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Anatomy and origin of authochthonous late Pleistocene forced regression deposits, east Coromandel inner shelf, New Zealand: implications for the development and definition of the regressive systems tract

High-resolution seismic reflection data from the east Coromandel coast, New Zealand, provide details of the sequence stratigraphy beneath an autochthonous, wave dominated inner shelf margin during the late Quaternary (0-140 ka). Since c. 1 Ma, the shelf has experienced limited subsidence and fluvial sediment input, producing a depositional regime characterised by extensive reworking of coastal and shelf sediments during glacio-eustatic sea-level fluctuations. It appears that only one complete fifth-order (c. 100 000 yr) depositional sequence is preserved beneath the inner shelf, the late Pleistocene Waihi Sequence, suggesting any earlier Quaternary sequences were mainly cannibalised into successively younger sequences. The predominantly Holocene-age Whangamata Sequence is also evident in seismic data and modern coastal deposits, and represents an incomplete depositional sequence in its early stages of formation. A prominent aspect of the sequence stratigraphy off parts of the east Coromandel coast is the presence of forced regressive deposits (FRDs) within the regressive systems tract (RST) of the late Pleistocene Waihi Sequence. The FRDs are interpreted to represent regressive barrier-shoreface sands that were sourced from erosion and onshore reworking of underlying Pleistocene sediments during the period of slow falling sea level from isotope stages 5 to 2 (c. 112-18 ka). The RST is volumetrically the most significant depositional component of the Waihi Sequence; the regressive deposits form a 15-20 m thick, sharp-based, tabular seismic unit that downsteps and progrades continuously across the inner shelf. The sequence boundary for the Waihi Sequence is placed at the most prominent, regionally correlative, and chronostratigraphically significant surface, namely an erosional unconformity characterised in many areas by large incised valleys that was generated above the RST. This unconformity is interpreted as a surface of maximum subaerial erosion generated during the last glacial lowstand (c. 18 ka). Although the base of the RST is associated with a prominent regressive surface of erosion, this is not used as the sequence boundary as it is highly diachronous and difficult to identify and correlate where FRDs are not developed. The previous highstand deposits are limited to subaerial barrier deposits preserved behind several modern Holocene barriers along the coast, while the transgressive systems tract is preserved locally as incised-valley fill deposits beneath the regressive surface of erosion at the base of the RST. Many documented late Pleistocene RSTs have been actively sourced from fluvial systems feeding the shelf and building basinward-thickening, often stacked wedges of FRDs, for which the name allochthonous FRDs is suggested. The Waihi Sequence RST is unusual in that it appears to have been sourced predominantly from reworking of underlying shelf sediments, and thus represents an autochthonous FRD. Autochthonous FRDs are also present on the Forster-Tuncurry shelf in southeast Australia, and may be a common feature in other shelf settings with low subsidence and low sediment supply rates, provided shelf gradients are not too steep, and an underlying source of unconsolidated shelf sediments is available to source FRDs. The preservation potential of such autochthonous FRDs in ancient deposits is probably low given that they are likely to be cannibalised during subsequent sea-level falls.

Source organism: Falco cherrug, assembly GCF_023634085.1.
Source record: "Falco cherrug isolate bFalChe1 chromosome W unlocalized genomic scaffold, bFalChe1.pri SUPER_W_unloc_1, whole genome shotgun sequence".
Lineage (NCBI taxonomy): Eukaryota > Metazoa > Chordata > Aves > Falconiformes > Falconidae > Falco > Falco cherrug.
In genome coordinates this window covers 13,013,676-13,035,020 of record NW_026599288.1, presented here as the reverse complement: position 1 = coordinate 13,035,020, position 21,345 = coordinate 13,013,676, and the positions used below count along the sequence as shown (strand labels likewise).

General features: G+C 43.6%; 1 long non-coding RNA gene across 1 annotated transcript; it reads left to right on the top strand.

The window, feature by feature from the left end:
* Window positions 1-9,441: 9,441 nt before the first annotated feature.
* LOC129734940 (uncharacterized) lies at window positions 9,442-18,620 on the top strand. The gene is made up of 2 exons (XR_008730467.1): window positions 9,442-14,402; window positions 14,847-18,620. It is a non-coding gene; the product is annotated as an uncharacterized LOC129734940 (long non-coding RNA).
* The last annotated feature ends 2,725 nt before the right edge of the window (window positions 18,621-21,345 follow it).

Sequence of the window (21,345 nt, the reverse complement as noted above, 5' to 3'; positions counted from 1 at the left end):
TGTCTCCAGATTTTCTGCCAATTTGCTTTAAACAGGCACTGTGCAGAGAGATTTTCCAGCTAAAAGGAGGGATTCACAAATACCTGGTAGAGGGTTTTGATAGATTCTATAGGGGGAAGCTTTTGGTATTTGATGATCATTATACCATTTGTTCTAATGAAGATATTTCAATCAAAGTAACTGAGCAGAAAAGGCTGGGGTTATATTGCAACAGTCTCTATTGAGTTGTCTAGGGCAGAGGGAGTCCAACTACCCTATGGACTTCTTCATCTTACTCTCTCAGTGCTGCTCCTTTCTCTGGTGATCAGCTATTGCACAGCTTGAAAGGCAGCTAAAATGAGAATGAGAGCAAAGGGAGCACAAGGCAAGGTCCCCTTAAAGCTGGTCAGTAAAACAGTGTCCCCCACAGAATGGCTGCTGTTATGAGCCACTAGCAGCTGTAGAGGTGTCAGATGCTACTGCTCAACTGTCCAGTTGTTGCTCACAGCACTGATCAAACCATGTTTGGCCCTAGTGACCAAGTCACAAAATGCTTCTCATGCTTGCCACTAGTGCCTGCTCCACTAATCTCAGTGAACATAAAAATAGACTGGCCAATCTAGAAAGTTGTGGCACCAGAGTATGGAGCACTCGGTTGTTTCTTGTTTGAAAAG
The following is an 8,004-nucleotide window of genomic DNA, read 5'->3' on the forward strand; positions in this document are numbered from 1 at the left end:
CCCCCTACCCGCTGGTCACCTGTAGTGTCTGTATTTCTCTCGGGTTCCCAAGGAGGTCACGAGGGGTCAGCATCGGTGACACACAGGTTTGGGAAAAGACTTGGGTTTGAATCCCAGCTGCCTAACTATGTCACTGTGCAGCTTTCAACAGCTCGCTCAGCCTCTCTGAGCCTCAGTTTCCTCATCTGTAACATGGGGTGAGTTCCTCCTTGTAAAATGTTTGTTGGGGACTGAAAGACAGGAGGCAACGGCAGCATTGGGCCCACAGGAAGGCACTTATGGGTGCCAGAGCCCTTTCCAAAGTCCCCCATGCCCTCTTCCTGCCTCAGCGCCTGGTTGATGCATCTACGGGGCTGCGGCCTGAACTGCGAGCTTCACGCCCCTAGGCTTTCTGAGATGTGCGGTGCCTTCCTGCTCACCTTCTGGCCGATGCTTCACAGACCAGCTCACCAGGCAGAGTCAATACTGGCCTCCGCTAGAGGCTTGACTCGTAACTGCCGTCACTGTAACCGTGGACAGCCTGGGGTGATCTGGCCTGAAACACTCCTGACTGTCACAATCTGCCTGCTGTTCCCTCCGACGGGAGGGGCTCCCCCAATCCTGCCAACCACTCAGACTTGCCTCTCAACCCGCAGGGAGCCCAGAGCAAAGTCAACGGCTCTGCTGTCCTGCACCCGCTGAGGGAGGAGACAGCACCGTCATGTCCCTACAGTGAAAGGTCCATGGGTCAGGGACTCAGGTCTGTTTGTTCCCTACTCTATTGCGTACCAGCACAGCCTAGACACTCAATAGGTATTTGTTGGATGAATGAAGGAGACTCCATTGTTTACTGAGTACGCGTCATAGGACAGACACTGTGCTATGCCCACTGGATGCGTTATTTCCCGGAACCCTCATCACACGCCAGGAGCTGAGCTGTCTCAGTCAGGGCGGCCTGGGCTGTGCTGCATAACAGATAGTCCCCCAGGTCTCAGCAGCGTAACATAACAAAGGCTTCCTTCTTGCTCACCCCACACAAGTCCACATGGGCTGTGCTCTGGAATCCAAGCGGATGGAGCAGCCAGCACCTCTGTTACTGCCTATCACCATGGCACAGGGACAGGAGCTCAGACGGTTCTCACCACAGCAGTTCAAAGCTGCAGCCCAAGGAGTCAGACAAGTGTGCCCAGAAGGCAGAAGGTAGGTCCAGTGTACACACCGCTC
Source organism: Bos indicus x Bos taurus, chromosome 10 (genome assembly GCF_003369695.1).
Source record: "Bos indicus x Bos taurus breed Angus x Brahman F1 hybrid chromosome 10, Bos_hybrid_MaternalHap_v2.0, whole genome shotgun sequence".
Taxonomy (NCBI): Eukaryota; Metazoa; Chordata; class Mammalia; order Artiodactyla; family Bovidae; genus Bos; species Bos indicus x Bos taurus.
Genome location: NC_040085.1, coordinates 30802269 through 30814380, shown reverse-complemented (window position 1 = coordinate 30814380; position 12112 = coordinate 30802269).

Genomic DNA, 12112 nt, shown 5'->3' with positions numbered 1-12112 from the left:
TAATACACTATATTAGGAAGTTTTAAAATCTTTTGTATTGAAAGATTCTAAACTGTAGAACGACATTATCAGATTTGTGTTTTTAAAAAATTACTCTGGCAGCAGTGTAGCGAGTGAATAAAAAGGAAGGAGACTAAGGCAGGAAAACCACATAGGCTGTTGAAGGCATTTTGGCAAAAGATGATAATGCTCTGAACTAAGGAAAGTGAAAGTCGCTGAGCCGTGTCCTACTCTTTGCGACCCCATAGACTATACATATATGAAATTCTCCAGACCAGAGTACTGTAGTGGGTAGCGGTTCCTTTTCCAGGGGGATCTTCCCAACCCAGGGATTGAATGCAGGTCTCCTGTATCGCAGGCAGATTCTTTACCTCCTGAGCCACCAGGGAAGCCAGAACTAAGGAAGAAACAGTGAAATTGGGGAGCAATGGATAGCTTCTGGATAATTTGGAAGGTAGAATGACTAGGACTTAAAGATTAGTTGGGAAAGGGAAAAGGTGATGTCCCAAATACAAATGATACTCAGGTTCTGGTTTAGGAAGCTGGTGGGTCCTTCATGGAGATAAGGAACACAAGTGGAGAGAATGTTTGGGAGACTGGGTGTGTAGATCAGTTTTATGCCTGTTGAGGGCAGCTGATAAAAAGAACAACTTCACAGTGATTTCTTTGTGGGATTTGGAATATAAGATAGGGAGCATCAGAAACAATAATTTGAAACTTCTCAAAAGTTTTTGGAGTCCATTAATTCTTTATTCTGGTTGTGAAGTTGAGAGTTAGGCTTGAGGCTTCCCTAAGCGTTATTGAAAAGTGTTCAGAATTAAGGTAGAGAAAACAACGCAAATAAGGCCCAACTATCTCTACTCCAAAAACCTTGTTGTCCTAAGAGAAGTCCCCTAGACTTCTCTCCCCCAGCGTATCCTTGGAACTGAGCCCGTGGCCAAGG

Journal Article
Type of thesis
Bradshaw, B. E., & Nelson, C. S. (2004). Anatomy and origin of authochthonous late Pleistocene forced regression deposits, east Coromandel inner shelf, New Zealand: implications for the development and definition of the regressive systems tract. New Zealand Journal of Geology and Geophysics, 47, 81-99.
The Royal Society of New Zealand
This article has been published in the New Zealand Journal of Geology and Geophysics. © The Royal Society of New Zealand 2004.